Sentire means hearing, and at the same time feeling, in Italian and it's used passively in both senses.
- Mi sento male - I feel bad
- Ho sentito il tuo nome - I heard your name
Why among all senses have Italians chosen hearing to represent feeling?
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Another way to put the question is, why do English speakers use so many words to convey Italian sentire? Italian unifies various kinds of sensation (physical and mental) in a way that English doesn't. In English, you consume food by "eating" is, and we don't use different words for eating soft foods vs. tougher foods like meat that require beating the food with your teeth. Some languages make such a distinction.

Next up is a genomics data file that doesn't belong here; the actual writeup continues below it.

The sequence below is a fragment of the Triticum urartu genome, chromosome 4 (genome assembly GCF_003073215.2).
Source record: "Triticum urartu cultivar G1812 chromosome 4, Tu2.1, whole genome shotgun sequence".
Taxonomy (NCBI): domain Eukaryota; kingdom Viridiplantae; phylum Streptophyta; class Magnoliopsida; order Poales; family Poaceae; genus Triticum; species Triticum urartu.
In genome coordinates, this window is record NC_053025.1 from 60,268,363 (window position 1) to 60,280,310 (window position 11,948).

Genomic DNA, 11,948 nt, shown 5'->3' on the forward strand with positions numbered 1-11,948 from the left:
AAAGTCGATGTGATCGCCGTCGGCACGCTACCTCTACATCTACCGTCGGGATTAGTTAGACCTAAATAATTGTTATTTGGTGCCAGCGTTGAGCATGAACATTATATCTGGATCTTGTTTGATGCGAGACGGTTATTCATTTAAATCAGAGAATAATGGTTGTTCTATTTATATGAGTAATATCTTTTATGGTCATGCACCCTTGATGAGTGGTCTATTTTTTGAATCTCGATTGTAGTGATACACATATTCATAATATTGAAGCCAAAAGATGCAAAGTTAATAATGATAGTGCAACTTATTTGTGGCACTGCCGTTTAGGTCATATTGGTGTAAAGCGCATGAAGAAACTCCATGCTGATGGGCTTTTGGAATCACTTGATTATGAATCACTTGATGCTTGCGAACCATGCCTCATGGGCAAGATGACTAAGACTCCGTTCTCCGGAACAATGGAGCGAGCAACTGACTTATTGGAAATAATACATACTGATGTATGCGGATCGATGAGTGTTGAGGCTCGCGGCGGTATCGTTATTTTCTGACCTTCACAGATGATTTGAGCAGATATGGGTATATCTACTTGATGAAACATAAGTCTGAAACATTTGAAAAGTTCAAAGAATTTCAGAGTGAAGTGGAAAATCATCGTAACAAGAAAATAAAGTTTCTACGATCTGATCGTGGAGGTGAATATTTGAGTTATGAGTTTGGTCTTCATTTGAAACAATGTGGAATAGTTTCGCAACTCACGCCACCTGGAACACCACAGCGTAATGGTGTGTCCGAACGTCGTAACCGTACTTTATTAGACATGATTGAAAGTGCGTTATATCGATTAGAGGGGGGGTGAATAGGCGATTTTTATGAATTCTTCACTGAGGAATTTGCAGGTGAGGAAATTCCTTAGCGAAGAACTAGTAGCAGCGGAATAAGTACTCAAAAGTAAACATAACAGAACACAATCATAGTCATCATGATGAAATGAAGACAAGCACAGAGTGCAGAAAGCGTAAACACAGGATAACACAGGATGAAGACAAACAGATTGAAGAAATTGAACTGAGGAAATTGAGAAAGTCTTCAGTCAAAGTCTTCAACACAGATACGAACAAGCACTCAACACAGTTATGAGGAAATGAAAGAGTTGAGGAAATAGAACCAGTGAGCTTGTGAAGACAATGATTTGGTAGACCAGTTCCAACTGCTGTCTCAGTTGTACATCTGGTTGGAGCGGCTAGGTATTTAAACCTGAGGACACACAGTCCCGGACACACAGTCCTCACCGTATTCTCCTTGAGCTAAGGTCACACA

Ultimately, these connections between meanings and word are conventionalized by historical processes. Therefore you would want to look at the historical meanings of that root in Latin. What happened to Latin audiō → udire; what were the uses of sentiō in Latin and how about the Indo-European predecessor. Why did the meaning of *sent- become so limited in Germanic?